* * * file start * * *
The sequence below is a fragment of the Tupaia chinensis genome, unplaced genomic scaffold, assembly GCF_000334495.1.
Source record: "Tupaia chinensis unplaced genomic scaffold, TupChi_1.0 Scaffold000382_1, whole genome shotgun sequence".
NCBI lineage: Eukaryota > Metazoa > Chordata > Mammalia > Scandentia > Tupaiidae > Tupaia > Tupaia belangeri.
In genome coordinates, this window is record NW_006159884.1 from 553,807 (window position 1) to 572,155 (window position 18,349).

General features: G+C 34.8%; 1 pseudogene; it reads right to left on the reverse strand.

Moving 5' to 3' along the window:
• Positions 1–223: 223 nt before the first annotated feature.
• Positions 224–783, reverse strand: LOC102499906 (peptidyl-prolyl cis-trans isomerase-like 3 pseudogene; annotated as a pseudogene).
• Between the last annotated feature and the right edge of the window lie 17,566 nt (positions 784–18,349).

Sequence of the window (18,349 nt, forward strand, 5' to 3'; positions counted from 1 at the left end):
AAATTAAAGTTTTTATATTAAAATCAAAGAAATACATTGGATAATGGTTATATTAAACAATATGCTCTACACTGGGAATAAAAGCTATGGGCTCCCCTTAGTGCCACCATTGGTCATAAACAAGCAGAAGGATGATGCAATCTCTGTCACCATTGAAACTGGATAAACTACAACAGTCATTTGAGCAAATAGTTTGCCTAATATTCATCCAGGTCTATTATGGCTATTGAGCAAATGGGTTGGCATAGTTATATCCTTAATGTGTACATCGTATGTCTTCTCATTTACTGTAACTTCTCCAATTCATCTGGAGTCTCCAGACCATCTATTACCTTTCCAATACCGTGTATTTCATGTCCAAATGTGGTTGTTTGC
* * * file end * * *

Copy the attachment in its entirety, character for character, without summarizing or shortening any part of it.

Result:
The sequence below is a fragment of the Tupaia chinensis genome, unplaced genomic scaffold, assembly GCF_000334495.1.
Source record: "Tupaia chinensis unplaced genomic scaffold, TupChi_1.0 Scaffold000382_1, whole genome shotgun sequence".
NCBI lineage: Eukaryota > Metazoa > Chordata > Mammalia > Scandentia > Tupaiidae > Tupaia > Tupaia belangeri.
In genome coordinates, this window is record NW_006159884.1 from 553,807 (window position 1) to 572,155 (window position 18,349).

General features: G+C 34.8%; 1 pseudogene; it reads right to left on the reverse strand.

Moving 5' to 3' along the window:
• Positions 1–223: 223 nt before the first annotated feature.
• Positions 224–783, reverse strand: LOC102499906 (peptidyl-prolyl cis-trans isomerase-like 3 pseudogene; annotated as a pseudogene).
• Between the last annotated feature and the right edge of the window lie 17,566 nt (positions 784–18,349).

Sequence of the window (18,349 nt, forward strand, 5' to 3'; positions counted from 1 at the left end):
AAATTAAAGTTTTTATATTAAAATCAAAGAAATACATTGGATAATGGTTATATTAAACAATATGCTCTACACTGGGAATAAAAGCTATGGGCTCCCCTTAGTGCCACCATTGGTCATAAACAAGCAGAAGGATGATGCAATCTCTGTCACCATTGAAACTGGATAAACTACAACAGTCATTTGAGCAAATAGTTTGCCTAATATTCATCCAGGTCTATTATGGCTATTGAGCAAATGGGTTGGCATAGTTATATCCTTAATGTGTACATCGTATGTCTTCTCATTTACTGTAACTTCTCCAATTCATCTGGAGTCTCCAGACCATCTATTACCTTTCCAATACCGTGTATTTCATGTCCAAATGTGGTTGTTTGC